For many Senegalese families, shipping a son off to Europe by sea is seen as an opportunity to obtain foreign currency for the family back home, as often for economic advancement as from salvation from abject poverty. Senegal receives EU support to buy equipment to monitor vessels that might be trafficking migrants. In 2006, a pan-European maritime surveillance force, Frontex, was created to help reduce the number of migrant boats making it into international waters. But the organization has so far only been able to stage small-scale patrols off the coast of West Africa. Moreover, human rights groups fear that such measures will only result in more deaths, as desperate migrants leave under more dire conditions and attempt to avoid surveillance by making longer, more perilous journeys.

Most recently, Spanish businesses have launched government-approved programmes engaging directly with Senegal to hire workers for European jobs in the fishing, construction and hospitality industries. With more than €25million in development aid, Spain has created job centres in several African countries to filter potential emigrants, ultimately providing a path toward legal immigration in Europe. The initiative is also intended to rid West Africa of people traffickers.

In an era of conservative immigration policies, in which European countries such as France have adopted less integrationist measures such as offering money to migrant families to return home, Spain’s efforts have had some very positive benefits. It remains to be seen whether the model will encourage other European countries to think more liberally about accepting migrants – ultimately necessary if any marked dent is to be made on illegal immigration.

Somewhat irrelevant photo shows Gaudí's sculptures on the top of his Casa Milá in Barcelona - they've always reminded me of the Osun grove in Osogbo, Nigeria. Much more relevant, however, is a stunning collection of photos by Charlie Mahoney, that popped up on the BBC's African page today, illustrating the miserable plight of African immigrants in Barcelona. Charlie Mahoney's site is here.

Wednesday 7 May 2008

The food crisis is deepening

What's particularly moving about this sequence of photos by the BBC's Andrew Walker is the connection between the 15-year old boy in Kano and his mother out in the village. The photo of the man chopping down a lovely shade tree is truly depressing. Thanks to Jeremy at the brilliant Naijablog for the heads up.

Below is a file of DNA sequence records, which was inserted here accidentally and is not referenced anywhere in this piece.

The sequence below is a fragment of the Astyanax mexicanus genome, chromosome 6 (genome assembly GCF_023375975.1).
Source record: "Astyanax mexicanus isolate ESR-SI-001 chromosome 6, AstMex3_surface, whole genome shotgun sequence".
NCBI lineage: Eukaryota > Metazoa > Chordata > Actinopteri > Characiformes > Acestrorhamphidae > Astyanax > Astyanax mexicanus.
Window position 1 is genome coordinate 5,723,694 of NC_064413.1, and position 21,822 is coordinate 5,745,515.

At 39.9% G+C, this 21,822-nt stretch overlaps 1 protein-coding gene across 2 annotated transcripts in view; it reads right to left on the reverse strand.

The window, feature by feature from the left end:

Saturday 3 May 2008

Thomas Kohnstamm and Lonely Planet

Recent revelations that Thomas Kohnstamm, a Lonely Planet author (who also worked as a desk editor at Rough Guides' New York office for a while) took freebies while researching their guide to Brazil, have positively rocked our little travel-publishing world. It's not so much that Kohnstamm did it, but that he, or rather his new publishers, have made such a meal of it, in publicizing his book of revelations, Do Travel Writers Go To Hell? His book is an enjoyable, fast-moving shagadrugathon, full of self-doubt and bare flesh, in which cheating on Lonely Planet's rule – "we don't take freebies in exchange for positive coverage"– is the last thing that's going to register in most readers' minds after they've taken in the sheer disorganised, fumbling, narcotic mess of Thomas Kohnstamm's efforts to put together his corner of the Brazil guide (112 pages, we learn). So it's amazing that the folks at Lonely Planet have been getting their underwear so contorted trying to convince their readers that LP authors taking freebies is unheard of. Not everyone at LP seems so sure of that, and according to Peter Munro, writing in The Age (Australia), some of those who've left the publisher, now owned by the BBC's commercial arm, BBC Worldwide, say it happens a fair bit.

In fact it happens with all travel publishers, because the economics of researching and publishing travel guides are so tough. What makes the good guides good – and all publishers have good and bad ones – is the authors behind them. Although it's now only the policy of one or two publishers, including Rough Guides, to pay royalties rather than a flat fee, royalty payments are the way to ensure that authors care about the success and reputation of the book, not trying to impose unenforceable rules about how authors conduct themselves while gathering information as the money leaks away. A good author will slam or ignore a place, or simply give it a jaundiced write-up if it's not up to scratch, even if they have eaten or stayed there for free. And a good publisher cares about the finished product and the response of readers, not what a renegade contributor spouts in order to sell his own book.

Now, who's going to be the first Rough rebel? Too late, LP's rebel got there first.